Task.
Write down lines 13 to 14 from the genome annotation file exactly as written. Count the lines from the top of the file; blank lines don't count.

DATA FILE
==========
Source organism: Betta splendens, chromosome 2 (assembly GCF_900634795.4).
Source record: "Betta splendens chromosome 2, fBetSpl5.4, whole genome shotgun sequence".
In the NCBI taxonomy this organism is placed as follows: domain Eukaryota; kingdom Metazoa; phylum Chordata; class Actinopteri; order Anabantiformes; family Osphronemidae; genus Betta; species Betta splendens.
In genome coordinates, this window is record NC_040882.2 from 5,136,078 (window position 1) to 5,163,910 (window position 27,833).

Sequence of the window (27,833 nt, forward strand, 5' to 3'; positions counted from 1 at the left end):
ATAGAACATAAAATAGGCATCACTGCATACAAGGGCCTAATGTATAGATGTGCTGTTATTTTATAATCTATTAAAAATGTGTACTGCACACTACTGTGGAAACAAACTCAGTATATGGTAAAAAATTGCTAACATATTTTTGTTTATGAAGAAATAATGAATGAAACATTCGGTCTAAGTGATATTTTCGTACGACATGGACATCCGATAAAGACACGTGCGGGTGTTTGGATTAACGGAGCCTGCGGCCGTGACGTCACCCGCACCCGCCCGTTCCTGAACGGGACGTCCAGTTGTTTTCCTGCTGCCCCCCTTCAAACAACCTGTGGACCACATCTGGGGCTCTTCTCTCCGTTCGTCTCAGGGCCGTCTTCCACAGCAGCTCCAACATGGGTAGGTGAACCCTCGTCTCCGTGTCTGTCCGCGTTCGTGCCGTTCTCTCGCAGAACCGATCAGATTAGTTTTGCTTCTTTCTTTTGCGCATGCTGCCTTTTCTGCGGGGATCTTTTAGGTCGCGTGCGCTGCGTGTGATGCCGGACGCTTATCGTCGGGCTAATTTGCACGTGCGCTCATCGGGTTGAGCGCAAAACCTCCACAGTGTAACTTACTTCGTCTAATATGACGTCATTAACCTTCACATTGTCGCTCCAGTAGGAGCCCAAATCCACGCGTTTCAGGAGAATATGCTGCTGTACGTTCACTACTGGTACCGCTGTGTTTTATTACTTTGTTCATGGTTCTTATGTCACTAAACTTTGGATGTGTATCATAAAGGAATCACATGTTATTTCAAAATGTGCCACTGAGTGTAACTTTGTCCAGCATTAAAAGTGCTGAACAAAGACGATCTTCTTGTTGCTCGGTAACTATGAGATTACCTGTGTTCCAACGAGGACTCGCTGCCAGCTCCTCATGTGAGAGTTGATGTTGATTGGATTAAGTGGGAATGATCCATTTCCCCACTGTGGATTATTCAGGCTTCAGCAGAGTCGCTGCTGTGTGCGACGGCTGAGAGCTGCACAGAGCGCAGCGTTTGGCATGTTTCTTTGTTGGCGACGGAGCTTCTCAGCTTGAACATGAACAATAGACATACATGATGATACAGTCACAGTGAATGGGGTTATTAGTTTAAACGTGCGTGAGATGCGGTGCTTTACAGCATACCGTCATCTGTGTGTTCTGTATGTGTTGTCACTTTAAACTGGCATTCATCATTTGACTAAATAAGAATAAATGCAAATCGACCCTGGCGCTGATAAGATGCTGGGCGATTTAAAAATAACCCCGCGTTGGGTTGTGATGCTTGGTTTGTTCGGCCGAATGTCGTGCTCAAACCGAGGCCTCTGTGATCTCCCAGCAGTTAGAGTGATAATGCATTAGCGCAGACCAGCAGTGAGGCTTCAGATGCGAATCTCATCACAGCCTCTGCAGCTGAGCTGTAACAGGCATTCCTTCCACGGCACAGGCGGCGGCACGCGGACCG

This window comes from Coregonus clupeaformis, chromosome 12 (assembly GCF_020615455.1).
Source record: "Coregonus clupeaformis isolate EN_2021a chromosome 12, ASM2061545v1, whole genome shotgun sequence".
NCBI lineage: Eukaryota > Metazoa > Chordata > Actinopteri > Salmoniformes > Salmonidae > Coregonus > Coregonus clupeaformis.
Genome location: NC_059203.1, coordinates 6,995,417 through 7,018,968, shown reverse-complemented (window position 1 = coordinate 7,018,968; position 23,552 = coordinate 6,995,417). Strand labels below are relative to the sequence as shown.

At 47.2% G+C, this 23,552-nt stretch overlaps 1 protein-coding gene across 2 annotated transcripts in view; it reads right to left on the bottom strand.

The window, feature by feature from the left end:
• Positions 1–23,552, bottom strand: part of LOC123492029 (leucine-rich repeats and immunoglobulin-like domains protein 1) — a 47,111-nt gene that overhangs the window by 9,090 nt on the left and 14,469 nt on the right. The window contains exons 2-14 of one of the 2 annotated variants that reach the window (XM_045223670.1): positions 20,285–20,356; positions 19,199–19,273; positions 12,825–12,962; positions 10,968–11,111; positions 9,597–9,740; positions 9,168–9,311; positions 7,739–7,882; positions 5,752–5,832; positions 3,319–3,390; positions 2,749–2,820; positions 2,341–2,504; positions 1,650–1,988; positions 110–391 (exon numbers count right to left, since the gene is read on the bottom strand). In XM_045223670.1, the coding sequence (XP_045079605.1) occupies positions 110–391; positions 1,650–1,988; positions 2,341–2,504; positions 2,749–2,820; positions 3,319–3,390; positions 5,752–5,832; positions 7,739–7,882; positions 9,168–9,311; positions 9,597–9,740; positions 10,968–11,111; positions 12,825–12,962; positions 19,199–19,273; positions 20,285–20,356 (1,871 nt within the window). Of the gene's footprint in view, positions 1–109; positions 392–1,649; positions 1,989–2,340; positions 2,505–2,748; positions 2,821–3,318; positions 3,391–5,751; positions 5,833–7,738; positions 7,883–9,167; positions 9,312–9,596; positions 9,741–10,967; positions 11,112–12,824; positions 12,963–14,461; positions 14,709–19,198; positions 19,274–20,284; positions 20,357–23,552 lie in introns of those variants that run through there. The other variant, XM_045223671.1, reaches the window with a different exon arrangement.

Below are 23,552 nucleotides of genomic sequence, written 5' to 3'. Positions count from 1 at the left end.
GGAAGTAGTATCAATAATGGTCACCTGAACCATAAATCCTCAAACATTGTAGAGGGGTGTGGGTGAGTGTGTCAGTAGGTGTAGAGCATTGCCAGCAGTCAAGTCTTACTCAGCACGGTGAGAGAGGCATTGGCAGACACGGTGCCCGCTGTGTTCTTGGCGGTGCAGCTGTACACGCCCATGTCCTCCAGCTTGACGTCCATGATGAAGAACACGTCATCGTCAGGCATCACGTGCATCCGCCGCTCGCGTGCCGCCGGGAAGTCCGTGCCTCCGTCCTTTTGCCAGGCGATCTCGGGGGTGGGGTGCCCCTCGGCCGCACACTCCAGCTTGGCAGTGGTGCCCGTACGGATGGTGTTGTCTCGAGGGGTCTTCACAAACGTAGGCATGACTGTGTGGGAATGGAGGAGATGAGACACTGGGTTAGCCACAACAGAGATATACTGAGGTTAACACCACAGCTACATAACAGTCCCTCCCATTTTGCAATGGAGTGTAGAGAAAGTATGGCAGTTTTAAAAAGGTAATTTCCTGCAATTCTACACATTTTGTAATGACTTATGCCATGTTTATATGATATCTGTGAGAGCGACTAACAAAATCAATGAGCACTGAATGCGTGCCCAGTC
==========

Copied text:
• Positions 1–23,552, bottom strand: part of LOC123492029 (leucine-rich repeats and immunoglobulin-like domains protein 1) — a 47,111-nt gene that overhangs the window by 9,090 nt on the left and 14,469 nt on the right. The window contains exons 2-14 of one of the 2 annotated variants that reach the window (XM_045223670.1): positions 20,285–20,356; positions 19,199–19,273; positions 12,825–12,962; positions 10,968–11,111; positions 9,597–9,740; positions 9,168–9,311; positions 7,739–7,882; positions 5,752–5,832; positions 3,319–3,390; positions 2,749–2,820; positions 2,341–2,504; positions 1,650–1,988; positions 110–391 (exon numbers count right to left, since the gene is read on the bottom strand). In XM_045223670.1, the coding sequence (XP_045079605.1) occupies positions 110–391; positions 1,650–1,988; positions 2,341–2,504; positions 2,749–2,820; positions 3,319–3,390; positions 5,752–5,832; positions 7,739–7,882; positions 9,168–9,311; positions 9,597–9,740; positions 10,968–11,111; positions 12,825–12,962; positions 19,199–19,273; positions 20,285–20,356 (1,871 nt within the window). Of the gene's footprint in view, positions 1–109; positions 392–1,649; positions 1,989–2,340; positions 2,505–2,748; positions 2,821–3,318; positions 3,391–5,751; positions 5,833–7,738; positions 7,883–9,167; positions 9,312–9,596; positions 9,741–10,967; positions 11,112–12,824; positions 12,963–14,461; positions 14,709–19,198; positions 19,274–20,284; positions 20,357–23,552 lie in introns of those variants that run through there. The other variant, XM_045223671.1, reaches the window with a different exon arrangement.

Below are 23,552 nucleotides of genomic sequence, written 5' to 3'. Positions count from 1 at the left end.